(Adds quotes, detail on humanitarian aid)
MONTREUX, Switzerland, Jan 22 (Reuters) - Chinese Foreign Minister Wang Yi said on Wednesday that talks to end the war in Syria should cover all topics of concern to the two sides, including the future of President Bashar al-Assad.
Asked about Assad's future, Wang told reporters: "All issues of concern to the two sides should be put on the table including the one you mentioned just now."
He said the talks should begin by tackling the easiest issues and then move onto more difficult ones.
"I believe as long as the negotiation continues without disruption, then as the dialogue deepens and trust grows between the two parties, all issues should and can be resolved."
Syria's government and opposition, meeting for the first time, vented their mutual hostility on Wednesday and Syrian Foreign Minister Walid al-Moualem insisted Assad's future was not in question.
"Nobody in this world has a right to withdraw legitimacy from a president or government ... other than the Syrians themselves," he said.
Wang said that at start of the peace talks, which begin in earnest on Friday in Geneva, the international community should push the two parties to form a framework setting out the direction and principles of the negotiations.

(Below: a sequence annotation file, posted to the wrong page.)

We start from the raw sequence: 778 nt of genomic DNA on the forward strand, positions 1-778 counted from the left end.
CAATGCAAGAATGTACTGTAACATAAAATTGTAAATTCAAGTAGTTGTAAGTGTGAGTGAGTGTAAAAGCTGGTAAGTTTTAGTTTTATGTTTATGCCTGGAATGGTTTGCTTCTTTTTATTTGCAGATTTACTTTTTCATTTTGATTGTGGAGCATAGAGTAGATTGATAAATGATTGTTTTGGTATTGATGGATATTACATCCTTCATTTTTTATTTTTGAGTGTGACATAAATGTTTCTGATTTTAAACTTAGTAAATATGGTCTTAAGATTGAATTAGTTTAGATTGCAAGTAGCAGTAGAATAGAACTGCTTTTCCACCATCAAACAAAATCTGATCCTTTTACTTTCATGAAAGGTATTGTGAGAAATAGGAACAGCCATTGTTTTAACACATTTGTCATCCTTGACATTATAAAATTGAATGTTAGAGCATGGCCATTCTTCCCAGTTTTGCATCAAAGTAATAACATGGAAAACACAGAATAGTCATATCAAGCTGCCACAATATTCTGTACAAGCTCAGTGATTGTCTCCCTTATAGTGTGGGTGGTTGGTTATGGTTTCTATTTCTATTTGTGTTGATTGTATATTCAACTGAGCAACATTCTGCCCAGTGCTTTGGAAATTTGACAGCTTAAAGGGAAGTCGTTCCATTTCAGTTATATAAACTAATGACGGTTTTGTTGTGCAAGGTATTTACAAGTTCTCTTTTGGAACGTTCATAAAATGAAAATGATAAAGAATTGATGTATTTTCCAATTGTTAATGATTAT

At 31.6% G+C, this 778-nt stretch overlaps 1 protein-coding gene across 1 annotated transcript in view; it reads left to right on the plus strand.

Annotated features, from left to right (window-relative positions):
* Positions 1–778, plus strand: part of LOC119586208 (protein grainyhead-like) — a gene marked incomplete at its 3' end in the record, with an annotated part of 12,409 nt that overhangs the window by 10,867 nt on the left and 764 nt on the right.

"They should not at the beginning mire themselves in argumentation or debates on issues where their positions are quite far apart," he said.
Wang said the two sides should strive to deliver an "early harvest" to build confidence, such as prisoner releases, local ceasefires and humanitarian cooperation. International mediator Lakhdar Brahimi said the two sides might be ready to take such steps.
Asked about the possibility of a U.N. Security Council resolution on humanitarian access, Wang said China was deeply sympathetic to the plight of the 2.4 million Syrian refugees, but it would be wrong to politicise the humanitarian issue.
"At the moment the process of providing humanitarian assistance is smooth, generally speaking," he said. "I believe there are no difficulties or obstacles that are insurmountable in the process of implementing humanitarian assistance."
(Reporting by Tom Miles, editing by Dominic Evans)